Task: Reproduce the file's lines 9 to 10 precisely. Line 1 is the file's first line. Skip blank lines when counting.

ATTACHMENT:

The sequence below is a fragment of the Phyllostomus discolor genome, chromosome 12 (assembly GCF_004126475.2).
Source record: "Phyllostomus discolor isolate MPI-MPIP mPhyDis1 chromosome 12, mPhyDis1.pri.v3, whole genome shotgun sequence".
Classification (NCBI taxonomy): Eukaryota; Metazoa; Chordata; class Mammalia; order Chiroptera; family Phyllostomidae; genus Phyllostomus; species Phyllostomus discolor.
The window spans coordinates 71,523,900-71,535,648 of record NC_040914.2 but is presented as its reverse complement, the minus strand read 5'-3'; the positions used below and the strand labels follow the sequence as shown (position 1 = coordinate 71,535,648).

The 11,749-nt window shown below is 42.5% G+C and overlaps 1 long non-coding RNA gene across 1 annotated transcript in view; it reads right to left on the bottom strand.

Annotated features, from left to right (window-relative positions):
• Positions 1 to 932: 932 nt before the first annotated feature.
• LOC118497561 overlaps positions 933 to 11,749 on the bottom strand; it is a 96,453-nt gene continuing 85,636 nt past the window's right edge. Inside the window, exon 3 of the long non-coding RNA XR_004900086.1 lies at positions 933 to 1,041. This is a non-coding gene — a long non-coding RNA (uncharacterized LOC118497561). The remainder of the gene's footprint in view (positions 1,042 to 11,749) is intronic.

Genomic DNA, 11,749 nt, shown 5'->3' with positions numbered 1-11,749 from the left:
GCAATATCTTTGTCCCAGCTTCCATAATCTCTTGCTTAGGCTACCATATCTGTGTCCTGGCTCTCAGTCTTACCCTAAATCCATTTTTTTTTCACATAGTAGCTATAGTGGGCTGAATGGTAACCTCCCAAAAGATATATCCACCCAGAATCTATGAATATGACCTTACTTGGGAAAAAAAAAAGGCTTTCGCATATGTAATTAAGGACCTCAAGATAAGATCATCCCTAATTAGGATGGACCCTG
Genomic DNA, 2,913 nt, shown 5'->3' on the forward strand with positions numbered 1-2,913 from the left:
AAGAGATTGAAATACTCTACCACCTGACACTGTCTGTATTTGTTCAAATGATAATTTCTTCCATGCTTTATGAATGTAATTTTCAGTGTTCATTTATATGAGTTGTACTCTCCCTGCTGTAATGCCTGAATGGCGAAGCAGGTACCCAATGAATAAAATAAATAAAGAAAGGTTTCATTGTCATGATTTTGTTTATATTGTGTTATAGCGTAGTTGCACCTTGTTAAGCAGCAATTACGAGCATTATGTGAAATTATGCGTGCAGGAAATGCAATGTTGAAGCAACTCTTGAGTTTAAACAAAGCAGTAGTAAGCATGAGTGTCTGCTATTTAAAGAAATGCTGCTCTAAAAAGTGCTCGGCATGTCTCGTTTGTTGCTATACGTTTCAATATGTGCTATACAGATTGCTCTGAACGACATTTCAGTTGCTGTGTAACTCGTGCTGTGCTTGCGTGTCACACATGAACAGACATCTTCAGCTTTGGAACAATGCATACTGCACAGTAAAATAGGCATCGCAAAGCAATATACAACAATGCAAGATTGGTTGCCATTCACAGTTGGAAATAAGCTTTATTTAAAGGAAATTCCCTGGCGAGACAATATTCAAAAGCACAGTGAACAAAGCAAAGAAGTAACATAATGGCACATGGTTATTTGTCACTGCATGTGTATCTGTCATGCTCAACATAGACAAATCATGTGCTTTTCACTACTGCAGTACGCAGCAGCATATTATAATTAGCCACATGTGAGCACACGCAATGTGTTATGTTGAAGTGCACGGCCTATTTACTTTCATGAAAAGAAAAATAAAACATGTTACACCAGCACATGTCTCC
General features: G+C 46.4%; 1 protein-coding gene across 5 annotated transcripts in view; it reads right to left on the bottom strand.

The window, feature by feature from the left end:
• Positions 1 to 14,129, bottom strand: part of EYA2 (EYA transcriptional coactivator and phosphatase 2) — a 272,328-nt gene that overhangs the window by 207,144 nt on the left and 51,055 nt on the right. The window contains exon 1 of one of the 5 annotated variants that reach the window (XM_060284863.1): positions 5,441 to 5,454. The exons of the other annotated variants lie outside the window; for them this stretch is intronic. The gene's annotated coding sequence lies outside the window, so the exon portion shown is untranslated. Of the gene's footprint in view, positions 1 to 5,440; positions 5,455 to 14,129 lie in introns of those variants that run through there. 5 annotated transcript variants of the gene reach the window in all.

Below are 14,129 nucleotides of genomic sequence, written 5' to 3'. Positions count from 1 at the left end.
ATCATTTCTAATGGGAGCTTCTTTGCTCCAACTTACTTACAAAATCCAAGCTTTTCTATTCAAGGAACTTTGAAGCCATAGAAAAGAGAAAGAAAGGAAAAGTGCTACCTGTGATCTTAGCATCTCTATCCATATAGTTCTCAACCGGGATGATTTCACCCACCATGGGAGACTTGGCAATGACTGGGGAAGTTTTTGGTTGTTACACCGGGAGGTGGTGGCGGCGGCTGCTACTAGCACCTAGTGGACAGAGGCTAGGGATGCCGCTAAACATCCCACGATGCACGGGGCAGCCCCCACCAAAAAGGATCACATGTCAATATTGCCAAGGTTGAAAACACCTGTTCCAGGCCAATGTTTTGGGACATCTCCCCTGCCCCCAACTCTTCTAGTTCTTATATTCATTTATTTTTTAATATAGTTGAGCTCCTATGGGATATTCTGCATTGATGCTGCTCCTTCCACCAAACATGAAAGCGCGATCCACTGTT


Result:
Genomic DNA, 11,749 nt, shown 5'->3' with positions numbered 1-11,749 from the left:
GCAATATCTTTGTCCCAGCTTCCATAATCTCTTGCTTAGGCTACCATATCTGTGTCCTGGCTCTCAGTCTTACCCTAAATCCATTTTTTTTTCACATAGTAGCTATAGTGGGCTGAATGGTAACCTCCCAAAAGATATATCCACCCAGAATCTATGAATATGACCTTACTTGGGAAAAAAAAAAGGCTTTCGCATATGTAATTAAGGACCTCAAGATAAGATCATCCCTAATTAGGATGGACCCTG